This law is a renaissance day for people who enjoyed ‘colored’ water fountains. It is racism against gays, legislatively protected by governors who are the reincarnation of George Corley Wallace, standing on the capitol steps and saying ‘Segregation now, segregation forever.’ It is saying YOU- and other gay people, and other people who are perceived to be gay- may not be served. There is no room at the inn.

If you are not outraged, you should be. This is right wing retaliation against gay marriage equality and equal rights for the LGBT community. They say they are just trying to protect ‘their’ rights. No, they are trying to deny you yours. Be angry.

This law is not about whether some bakery in Elkhorn, Indiana, or Glendale, Arizona, has the right to refuse to bake a gay wedding cake. It is about whether a gay customer walking into a bakery has the same right to buy the same cake that a Christian couple does. You can’t allow an owner to say he won’t serve someone wearing a Jewish star or rainbow ring. Life can’t work that way today, not that it ever should have in the past.

The business bakes goods with electricity the city supplies and everyone’s taxes pay for. It is on a public street using public utilities that we all contribute to. It is using water we all share and together communally underwrite with homeowner and business taxes. We must honor and recognize diversity, not impose limits on its soul.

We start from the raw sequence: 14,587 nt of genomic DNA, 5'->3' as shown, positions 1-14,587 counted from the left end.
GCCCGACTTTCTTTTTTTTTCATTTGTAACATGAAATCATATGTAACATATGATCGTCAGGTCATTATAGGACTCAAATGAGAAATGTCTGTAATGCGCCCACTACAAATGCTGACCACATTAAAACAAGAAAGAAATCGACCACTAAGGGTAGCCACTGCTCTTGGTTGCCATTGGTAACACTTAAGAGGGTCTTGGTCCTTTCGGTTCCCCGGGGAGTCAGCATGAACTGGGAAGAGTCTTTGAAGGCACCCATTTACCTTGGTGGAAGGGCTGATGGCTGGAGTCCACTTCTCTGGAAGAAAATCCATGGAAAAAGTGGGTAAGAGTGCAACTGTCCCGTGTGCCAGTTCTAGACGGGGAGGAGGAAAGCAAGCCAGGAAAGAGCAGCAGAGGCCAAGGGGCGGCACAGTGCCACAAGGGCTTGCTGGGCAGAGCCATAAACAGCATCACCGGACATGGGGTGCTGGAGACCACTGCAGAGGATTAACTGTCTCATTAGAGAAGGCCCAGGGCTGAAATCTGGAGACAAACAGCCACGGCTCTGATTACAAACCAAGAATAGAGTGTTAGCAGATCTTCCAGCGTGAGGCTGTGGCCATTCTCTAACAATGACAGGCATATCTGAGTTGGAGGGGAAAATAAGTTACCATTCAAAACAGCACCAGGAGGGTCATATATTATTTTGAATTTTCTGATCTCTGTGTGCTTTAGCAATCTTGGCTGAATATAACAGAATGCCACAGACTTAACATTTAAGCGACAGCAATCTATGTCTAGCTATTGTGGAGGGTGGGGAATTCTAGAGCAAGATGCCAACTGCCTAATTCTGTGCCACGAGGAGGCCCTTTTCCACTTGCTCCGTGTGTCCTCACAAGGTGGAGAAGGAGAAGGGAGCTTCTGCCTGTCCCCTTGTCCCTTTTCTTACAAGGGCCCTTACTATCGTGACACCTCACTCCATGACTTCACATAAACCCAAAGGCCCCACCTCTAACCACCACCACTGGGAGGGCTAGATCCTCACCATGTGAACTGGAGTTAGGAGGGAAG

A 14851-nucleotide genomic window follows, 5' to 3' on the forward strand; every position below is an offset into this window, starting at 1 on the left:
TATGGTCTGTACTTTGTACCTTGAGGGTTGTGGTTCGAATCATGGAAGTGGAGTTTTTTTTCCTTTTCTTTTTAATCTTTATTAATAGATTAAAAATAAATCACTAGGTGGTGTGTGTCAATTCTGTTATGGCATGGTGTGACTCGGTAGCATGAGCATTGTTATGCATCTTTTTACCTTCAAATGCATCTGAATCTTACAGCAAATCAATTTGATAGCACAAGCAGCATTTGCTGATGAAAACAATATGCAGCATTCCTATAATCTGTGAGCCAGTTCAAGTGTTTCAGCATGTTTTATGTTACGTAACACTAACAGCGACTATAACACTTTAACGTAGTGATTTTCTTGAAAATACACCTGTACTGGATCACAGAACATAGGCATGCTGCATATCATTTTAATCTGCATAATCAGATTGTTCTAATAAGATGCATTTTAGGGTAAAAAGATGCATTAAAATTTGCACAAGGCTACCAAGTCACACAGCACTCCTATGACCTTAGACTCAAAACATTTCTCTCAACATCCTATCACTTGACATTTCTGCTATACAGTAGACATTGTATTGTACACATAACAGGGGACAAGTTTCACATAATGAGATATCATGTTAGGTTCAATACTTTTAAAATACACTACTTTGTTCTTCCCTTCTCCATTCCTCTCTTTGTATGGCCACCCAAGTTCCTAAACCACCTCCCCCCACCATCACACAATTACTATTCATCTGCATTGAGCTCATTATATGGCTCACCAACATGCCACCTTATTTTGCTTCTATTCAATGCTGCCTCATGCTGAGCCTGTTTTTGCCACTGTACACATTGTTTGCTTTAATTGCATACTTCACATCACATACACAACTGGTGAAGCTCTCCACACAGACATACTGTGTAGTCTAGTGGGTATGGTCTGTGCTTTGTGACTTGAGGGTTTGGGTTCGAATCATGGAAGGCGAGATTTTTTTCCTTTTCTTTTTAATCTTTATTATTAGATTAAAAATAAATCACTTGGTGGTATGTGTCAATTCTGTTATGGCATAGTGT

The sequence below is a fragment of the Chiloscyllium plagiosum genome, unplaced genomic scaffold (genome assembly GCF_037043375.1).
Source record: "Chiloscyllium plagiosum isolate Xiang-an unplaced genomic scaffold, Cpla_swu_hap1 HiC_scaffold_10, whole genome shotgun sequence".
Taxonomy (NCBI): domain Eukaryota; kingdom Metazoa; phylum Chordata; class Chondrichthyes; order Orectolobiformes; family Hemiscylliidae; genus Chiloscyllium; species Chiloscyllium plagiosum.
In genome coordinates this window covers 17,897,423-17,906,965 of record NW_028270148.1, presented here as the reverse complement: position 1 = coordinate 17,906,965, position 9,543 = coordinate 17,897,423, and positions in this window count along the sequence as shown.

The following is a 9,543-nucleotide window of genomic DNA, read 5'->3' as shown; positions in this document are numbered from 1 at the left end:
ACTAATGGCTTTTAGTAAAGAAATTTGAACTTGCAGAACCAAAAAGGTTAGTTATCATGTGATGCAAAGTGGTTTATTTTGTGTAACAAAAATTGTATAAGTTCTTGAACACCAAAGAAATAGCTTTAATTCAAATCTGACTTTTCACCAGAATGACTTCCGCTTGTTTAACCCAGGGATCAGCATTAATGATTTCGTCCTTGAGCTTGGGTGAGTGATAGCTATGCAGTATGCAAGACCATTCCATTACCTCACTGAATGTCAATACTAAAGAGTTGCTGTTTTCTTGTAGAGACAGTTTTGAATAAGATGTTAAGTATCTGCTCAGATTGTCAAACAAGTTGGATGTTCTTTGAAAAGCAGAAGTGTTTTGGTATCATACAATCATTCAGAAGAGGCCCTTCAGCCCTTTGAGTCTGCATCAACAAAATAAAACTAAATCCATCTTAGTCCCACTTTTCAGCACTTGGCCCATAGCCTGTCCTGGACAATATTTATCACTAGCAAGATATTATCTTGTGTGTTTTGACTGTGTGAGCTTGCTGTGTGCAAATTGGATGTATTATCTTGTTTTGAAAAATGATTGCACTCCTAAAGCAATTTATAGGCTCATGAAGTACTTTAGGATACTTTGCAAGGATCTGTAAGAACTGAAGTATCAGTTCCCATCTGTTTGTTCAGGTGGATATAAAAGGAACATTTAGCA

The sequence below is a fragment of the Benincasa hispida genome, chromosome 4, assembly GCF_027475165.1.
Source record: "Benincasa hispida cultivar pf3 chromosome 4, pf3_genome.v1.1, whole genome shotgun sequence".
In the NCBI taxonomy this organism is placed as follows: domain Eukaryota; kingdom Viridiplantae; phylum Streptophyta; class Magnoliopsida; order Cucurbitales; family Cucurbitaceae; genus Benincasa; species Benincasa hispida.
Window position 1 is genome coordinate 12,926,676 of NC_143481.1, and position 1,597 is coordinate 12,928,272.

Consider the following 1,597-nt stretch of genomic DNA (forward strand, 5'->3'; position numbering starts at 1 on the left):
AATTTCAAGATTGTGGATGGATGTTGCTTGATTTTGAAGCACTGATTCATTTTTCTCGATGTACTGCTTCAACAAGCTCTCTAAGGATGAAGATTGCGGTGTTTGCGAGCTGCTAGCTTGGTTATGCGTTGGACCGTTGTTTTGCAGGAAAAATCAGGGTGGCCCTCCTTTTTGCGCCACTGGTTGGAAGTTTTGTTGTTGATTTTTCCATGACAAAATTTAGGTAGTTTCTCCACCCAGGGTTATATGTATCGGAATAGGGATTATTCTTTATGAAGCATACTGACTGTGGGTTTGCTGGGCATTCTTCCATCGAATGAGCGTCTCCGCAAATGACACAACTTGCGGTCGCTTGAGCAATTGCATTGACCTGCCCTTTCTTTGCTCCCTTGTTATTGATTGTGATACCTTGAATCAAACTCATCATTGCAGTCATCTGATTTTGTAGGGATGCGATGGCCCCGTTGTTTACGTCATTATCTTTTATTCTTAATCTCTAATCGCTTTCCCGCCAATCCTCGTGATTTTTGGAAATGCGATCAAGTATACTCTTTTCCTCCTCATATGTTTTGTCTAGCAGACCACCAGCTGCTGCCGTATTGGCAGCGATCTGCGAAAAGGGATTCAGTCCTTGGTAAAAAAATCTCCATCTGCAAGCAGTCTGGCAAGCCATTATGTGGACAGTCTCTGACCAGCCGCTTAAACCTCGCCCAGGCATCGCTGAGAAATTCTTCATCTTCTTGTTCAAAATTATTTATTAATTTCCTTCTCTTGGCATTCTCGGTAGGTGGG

A business operating in the community marketplace cannot independently decide whom it will and won’t serve based on some vague concept that the service might infringe on their beliefs. No one is doing so. Everyone is free to pray where they want and how they want and to whom they want. We are also equally free not to pray.

If a local hardware store wants you to sign an affidavit that you believe in God before you buy a gallon of paint, will it be legal? What if the storeowner says he does not want to sell paint to a gay couple to use on their home? Will he have that right? He certainly will now have a legal argument in court. The governor gave him that, but the 21st century won’t stand for it.

The Religious Freedom Restoration Act is not only fundamentally unconstitutional, it is frankly unfair, offensive not only to the gays and lesbians it targets, but the society we aspire to live in. A governor who signs it, a community that supports it, is our enemy. Our duty is to stand up and be heard.